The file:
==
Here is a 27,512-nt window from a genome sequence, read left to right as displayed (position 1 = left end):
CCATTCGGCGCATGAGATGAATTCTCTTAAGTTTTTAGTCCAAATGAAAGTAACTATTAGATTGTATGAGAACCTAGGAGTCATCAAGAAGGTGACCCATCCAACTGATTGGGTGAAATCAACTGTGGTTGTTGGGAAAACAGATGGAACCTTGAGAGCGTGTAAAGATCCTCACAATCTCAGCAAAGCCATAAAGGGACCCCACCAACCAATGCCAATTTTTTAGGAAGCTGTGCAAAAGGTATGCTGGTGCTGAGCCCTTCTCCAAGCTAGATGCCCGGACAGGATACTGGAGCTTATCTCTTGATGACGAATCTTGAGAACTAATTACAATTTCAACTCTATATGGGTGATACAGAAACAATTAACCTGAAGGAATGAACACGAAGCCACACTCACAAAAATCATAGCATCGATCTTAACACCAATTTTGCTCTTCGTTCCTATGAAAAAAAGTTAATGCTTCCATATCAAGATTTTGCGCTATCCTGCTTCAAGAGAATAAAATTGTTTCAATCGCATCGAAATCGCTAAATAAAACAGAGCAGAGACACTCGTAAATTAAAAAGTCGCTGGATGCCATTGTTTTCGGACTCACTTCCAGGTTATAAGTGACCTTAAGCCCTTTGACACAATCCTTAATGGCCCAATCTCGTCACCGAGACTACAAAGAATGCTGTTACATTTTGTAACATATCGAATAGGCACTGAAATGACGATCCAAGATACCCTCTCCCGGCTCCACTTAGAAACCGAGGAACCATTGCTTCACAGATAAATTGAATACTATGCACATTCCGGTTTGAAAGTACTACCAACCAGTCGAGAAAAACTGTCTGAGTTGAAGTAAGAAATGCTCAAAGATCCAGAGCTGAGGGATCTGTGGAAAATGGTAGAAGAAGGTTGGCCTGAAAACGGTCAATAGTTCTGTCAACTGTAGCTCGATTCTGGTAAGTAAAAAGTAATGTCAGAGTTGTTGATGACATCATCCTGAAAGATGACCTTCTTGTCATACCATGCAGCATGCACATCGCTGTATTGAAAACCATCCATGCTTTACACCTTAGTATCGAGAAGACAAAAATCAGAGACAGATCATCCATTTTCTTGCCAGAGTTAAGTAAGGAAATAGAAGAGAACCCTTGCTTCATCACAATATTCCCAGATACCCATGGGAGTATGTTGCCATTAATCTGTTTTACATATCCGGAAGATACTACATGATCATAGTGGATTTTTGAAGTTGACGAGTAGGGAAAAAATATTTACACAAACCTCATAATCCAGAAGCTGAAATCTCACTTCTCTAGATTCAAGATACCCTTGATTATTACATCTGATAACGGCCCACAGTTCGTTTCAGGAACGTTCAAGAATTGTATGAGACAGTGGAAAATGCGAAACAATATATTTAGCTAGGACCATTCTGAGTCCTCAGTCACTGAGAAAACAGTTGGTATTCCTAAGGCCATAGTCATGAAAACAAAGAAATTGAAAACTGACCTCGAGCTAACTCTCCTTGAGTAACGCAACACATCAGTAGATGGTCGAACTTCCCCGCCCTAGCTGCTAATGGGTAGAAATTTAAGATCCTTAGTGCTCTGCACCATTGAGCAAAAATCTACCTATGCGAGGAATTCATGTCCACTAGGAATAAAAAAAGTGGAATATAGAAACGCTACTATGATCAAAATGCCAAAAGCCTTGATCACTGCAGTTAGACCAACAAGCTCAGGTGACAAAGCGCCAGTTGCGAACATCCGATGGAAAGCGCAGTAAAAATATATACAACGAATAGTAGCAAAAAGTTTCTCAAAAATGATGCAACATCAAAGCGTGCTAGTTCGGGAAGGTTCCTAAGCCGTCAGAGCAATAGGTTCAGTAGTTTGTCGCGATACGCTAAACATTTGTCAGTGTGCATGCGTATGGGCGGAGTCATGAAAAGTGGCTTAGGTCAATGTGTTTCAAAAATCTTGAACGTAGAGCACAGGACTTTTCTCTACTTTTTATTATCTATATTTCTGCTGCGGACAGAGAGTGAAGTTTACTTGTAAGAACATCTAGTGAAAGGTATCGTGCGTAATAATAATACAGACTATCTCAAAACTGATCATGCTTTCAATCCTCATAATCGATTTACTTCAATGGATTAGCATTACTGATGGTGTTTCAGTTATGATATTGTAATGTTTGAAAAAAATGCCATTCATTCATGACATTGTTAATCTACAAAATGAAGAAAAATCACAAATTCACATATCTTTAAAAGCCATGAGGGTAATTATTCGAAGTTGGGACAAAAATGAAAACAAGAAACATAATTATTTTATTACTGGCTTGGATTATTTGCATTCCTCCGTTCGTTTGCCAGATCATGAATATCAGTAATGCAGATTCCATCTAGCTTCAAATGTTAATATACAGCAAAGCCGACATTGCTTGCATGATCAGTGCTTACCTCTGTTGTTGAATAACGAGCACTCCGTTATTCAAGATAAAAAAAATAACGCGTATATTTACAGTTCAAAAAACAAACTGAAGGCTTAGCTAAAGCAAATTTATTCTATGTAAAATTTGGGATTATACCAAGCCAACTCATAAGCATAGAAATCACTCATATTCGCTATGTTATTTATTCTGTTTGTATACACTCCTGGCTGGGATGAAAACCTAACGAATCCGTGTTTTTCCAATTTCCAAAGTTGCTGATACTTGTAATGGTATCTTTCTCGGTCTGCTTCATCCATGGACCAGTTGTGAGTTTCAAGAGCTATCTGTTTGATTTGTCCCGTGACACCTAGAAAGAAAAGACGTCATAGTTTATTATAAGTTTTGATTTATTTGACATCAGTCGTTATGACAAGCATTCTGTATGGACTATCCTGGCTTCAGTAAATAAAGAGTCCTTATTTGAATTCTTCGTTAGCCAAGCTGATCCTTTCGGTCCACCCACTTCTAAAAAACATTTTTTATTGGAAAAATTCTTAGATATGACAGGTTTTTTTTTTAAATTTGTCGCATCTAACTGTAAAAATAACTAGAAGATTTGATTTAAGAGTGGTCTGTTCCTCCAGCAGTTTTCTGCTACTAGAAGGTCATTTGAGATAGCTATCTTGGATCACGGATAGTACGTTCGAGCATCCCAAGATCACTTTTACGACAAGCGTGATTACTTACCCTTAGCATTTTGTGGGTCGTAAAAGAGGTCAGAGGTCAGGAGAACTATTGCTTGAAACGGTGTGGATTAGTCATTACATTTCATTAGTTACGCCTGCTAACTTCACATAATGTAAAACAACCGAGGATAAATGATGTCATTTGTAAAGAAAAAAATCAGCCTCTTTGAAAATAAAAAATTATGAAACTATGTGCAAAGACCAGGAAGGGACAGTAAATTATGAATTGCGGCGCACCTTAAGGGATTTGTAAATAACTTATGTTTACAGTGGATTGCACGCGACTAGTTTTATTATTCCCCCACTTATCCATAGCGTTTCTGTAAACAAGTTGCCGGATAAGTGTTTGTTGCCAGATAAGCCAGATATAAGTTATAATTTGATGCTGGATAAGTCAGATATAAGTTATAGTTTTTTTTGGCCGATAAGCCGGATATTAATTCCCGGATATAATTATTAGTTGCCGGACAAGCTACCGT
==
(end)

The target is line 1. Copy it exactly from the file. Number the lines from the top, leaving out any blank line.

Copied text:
Here is a 27,512-nt window from a genome sequence, read left to right as displayed (position 1 = left end):